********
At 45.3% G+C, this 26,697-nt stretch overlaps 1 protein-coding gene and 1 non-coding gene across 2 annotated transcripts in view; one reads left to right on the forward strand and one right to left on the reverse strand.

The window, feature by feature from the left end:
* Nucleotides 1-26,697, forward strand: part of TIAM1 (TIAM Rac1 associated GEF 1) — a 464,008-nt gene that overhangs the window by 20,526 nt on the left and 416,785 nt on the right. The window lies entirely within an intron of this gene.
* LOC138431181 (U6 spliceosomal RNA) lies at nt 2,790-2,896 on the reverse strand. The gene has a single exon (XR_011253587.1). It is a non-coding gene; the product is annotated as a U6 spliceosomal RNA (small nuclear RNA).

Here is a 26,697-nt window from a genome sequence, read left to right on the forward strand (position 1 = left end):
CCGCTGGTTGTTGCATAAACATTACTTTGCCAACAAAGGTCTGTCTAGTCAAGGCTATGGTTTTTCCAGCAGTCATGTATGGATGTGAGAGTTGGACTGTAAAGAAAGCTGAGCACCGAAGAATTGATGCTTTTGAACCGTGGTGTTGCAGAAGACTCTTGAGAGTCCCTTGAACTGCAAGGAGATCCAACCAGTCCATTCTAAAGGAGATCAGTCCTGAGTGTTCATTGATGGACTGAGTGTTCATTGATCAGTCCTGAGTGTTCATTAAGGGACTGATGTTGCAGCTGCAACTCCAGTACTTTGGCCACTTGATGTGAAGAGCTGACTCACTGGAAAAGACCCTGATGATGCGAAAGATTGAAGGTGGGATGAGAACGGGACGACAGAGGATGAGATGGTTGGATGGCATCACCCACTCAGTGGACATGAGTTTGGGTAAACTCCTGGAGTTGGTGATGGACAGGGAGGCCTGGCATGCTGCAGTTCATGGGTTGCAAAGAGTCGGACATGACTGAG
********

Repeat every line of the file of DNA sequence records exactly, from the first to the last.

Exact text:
At 45.3% G+C, this 26,697-nt stretch overlaps 1 protein-coding gene and 1 non-coding gene across 2 annotated transcripts in view; one reads left to right on the forward strand and one right to left on the reverse strand.

The window, feature by feature from the left end:
* Nucleotides 1-26,697, forward strand: part of TIAM1 (TIAM Rac1 associated GEF 1) — a 464,008-nt gene that overhangs the window by 20,526 nt on the left and 416,785 nt on the right. The window lies entirely within an intron of this gene.
* LOC138431181 (U6 spliceosomal RNA) lies at nt 2,790-2,896 on the reverse strand. The gene has a single exon (XR_011253587.1). It is a non-coding gene; the product is annotated as a U6 spliceosomal RNA (small nuclear RNA).

Here is a 26,697-nt window from a genome sequence, read left to right on the forward strand (position 1 = left end):
CCGCTGGTTGTTGCATAAACATTACTTTGCCAACAAAGGTCTGTCTAGTCAAGGCTATGGTTTTTCCAGCAGTCATGTATGGATGTGAGAGTTGGACTGTAAAGAAAGCTGAGCACCGAAGAATTGATGCTTTTGAACCGTGGTGTTGCAGAAGACTCTTGAGAGTCCCTTGAACTGCAAGGAGATCCAACCAGTCCATTCTAAAGGAGATCAGTCCTGAGTGTTCATTGATGGACTGAGTGTTCATTGATCAGTCCTGAGTGTTCATTAAGGGACTGATGTTGCAGCTGCAACTCCAGTACTTTGGCCACTTGATGTGAAGAGCTGACTCACTGGAAAAGACCCTGATGATGCGAAAGATTGAAGGTGGGATGAGAACGGGACGACAGAGGATGAGATGGTTGGATGGCATCACCCACTCAGTGGACATGAGTTTGGGTAAACTCCTGGAGTTGGTGATGGACAGGGAGGCCTGGCATGCTGCAGTTCATGGGTTGCAAAGAGTCGGACATGACTGAG